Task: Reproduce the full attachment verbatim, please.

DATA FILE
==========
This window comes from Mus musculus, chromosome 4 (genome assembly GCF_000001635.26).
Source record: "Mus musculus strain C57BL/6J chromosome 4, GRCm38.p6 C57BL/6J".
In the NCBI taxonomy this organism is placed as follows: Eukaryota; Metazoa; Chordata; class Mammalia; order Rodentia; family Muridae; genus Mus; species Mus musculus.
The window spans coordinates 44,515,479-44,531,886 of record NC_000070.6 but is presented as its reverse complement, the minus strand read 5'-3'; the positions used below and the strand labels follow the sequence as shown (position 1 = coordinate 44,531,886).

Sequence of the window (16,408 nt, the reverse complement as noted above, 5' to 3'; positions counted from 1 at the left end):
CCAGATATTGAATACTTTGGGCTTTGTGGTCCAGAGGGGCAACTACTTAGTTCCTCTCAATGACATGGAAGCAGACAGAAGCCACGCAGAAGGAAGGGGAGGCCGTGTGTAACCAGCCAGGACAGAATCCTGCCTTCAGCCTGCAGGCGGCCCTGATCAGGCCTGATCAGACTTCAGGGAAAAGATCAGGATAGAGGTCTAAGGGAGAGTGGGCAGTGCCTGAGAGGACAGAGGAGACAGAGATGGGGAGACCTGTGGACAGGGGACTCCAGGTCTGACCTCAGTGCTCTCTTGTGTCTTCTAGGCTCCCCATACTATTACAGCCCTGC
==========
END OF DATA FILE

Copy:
This window comes from Mus musculus, chromosome 4 (genome assembly GCF_000001635.26).
Source record: "Mus musculus strain C57BL/6J chromosome 4, GRCm38.p6 C57BL/6J".
In the NCBI taxonomy this organism is placed as follows: Eukaryota; Metazoa; Chordata; class Mammalia; order Rodentia; family Muridae; genus Mus; species Mus musculus.
The window spans coordinates 44,515,479-44,531,886 of record NC_000070.6 but is presented as its reverse complement, the minus strand read 5'-3'; the positions used below and the strand labels follow the sequence as shown (position 1 = coordinate 44,531,886).

Sequence of the window (16,408 nt, the reverse complement as noted above, 5' to 3'; positions counted from 1 at the left end):
CCAGATATTGAATACTTTGGGCTTTGTGGTCCAGAGGGGCAACTACTTAGTTCCTCTCAATGACATGGAAGCAGACAGAAGCCACGCAGAAGGAAGGGGAGGCCGTGTGTAACCAGCCAGGACAGAATCCTGCCTTCAGCCTGCAGGCGGCCCTGATCAGGCCTGATCAGACTTCAGGGAAAAGATCAGGATAGAGGTCTAAGGGAGAGTGGGCAGTGCCTGAGAGGACAGAGGAGACAGAGATGGGGAGACCTGTGGACAGGGGACTCCAGGTCTGACCTCAGTGCTCTCTTGTGTCTTCTAGGCTCCCCATACTATTACAGCCCTGC